Of particular importance are the first and second torsion resonance modes and lateral bending (or sway) resonance mode of vibration. These resonance modes can result in lateral movement of the head slider at the end of the head suspensions and are dependent on cross-sectional properties along the length of the load beam. The torsion modes sometimes produce a mode shape in which the tip of the resonating head suspension moves in a circular fashion. However, since the head slider is maintained in a direction perpendicular to the plane of the disk surface by the spring force of the load beam acting against the air bearing, lateral motion of the rotation is seen at the head slider. The sway mode is primarily lateral motion. The first torsion resonance mode is of particular importance because it usually occurs at frequencies which are low enough to be commonly encountered in rigid disk drive head suspensions (typically below 5000 Hz).

Approaches to minimize the effect of resonance modes include designing the head suspension so that certain resonance modes are high enough so as not to be excited within a particular disk drive or to minimize the movement of the head slider or gain that results from one or more resonance modes(s). The latter can be accomplished by designing the head suspension so that gain is minimal or by damping the movement.

The use of dampers on head suspensions to decrease gain at resonance mode frequencies is generally known and described, for example, in U.S. Pat. Ser. No. 5,187,625 issued to Blaeser et al. on Feb. 16, 1993 ("Blaeser") and U.S. Pat. Ser. No. 5,299,081 issued to Hatch et al. on Mar. 29, 1994 ("Hatch").

Both Blaeser and Hatch disclose the use of elastic and visco-elastic damping materials located on a part of the head suspension to absorb vibrations. However, use of such materials often necessitates the addition of curing or out-gassing steps to the fabrication process. Further, the use of such materials requires care to prevent the attraction of contaminants both during the fabrication process and during in situ use. Also, such damping materials typically require the addition of a constraint layer of stainless steel or other rigid material over an exposed surface of the damper. As such, use of these types of dampers can add significant mass to the head suspension. Added mass (depending upon where it is localized) can increase the time required for vibrations of the head suspension to decay and, thus, increase information access times. Further, adding viscous material to a head suspension can add steps to the manufacturing process, slowing the process and increasing costs.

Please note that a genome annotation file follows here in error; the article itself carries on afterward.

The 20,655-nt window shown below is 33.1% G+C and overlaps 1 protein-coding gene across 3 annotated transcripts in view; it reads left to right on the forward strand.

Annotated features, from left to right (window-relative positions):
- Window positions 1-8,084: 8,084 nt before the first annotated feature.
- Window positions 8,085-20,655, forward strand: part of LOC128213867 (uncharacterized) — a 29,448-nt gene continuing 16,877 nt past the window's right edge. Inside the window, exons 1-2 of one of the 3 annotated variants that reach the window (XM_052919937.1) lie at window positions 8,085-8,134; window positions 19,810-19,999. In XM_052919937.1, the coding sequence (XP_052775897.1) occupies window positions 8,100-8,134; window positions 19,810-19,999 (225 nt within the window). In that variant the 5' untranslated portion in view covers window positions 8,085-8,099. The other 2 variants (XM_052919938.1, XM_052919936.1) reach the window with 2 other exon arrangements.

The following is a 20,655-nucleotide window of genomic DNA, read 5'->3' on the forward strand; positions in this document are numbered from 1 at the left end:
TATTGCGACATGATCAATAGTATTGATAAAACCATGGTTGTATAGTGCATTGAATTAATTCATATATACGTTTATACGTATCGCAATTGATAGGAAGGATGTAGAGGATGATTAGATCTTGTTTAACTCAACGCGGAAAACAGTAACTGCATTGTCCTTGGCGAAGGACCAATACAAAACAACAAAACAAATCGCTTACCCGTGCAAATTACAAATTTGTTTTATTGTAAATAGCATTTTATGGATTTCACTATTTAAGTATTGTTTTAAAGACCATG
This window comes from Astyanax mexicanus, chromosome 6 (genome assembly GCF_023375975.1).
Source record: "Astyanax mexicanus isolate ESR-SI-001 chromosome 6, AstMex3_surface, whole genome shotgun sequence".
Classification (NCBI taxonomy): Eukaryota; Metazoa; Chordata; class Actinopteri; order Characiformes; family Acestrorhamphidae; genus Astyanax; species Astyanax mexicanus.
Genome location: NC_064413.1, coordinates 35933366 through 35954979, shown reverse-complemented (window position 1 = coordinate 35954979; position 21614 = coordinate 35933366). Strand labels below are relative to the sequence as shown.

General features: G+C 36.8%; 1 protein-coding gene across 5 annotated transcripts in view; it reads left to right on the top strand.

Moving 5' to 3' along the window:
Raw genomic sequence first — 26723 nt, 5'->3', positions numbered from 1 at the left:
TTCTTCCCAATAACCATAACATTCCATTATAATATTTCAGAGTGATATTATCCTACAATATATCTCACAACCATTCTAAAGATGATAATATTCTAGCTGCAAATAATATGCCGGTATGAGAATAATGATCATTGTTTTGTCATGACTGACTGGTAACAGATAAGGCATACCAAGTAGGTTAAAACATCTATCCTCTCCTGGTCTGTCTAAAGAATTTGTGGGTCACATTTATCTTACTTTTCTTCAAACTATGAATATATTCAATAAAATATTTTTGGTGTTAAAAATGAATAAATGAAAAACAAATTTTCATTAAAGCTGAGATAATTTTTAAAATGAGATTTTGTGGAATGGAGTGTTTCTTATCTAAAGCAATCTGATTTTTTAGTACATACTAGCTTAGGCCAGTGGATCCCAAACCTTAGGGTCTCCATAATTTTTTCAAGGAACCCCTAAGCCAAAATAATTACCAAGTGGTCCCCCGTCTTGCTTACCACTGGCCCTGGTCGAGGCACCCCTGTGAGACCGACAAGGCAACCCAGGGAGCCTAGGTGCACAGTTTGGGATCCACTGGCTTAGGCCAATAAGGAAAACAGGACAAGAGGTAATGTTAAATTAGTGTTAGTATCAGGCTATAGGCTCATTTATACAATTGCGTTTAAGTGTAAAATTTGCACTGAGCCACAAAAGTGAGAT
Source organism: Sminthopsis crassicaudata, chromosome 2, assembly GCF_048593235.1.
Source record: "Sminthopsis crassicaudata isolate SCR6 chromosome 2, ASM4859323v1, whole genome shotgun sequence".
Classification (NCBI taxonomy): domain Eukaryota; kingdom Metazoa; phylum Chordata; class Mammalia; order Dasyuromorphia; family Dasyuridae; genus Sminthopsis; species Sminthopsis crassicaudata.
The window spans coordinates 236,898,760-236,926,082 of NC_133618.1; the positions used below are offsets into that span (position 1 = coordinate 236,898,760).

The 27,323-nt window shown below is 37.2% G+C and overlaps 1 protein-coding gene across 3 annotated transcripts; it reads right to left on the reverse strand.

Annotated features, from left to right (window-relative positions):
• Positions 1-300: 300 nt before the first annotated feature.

SUMMARY OF THE INVENTION

The present invention is directed to a head suspension having a vibration absorbing structure which is efficient to manufacture, and which adds little or no mass to the head suspension. In particular, the head suspension includes a load beam having a mounting region, a rigid region, and a spring region. A flexure (either integral with the load beam, or provided as a separate component) is located at a distal end of the load beam and includes a head slider bond pad for supporting a head slider. A vibration absorbing member extends from the head suspension. The vibration absorbing member is tuned to have a resonance mode frequency equal to a resonance mode frequency of the head suspension and is especially designed to vibrating during resonance vibrations of the head suspension. As such, energy of a resonance mode vibration of the head suspension is absorbed by the vibration of the vibration absorbing member, thereby reducing the gain of the head slider.

The vibration absorbing member can, for example, be attached to or formed as part of the rigid region of the load beam and extend therefrom. If the vibration absorbing member is formed as part of the load beam, it can advantageously be added without adding mass to the head suspension. In other embodiments, the vibration absorbing member can be formed as an extension of other components of the head suspension. For example, it can be made as part of the flexure and extend therefrom.

BRIEF DESCRIPTION OF THE DRAWINGS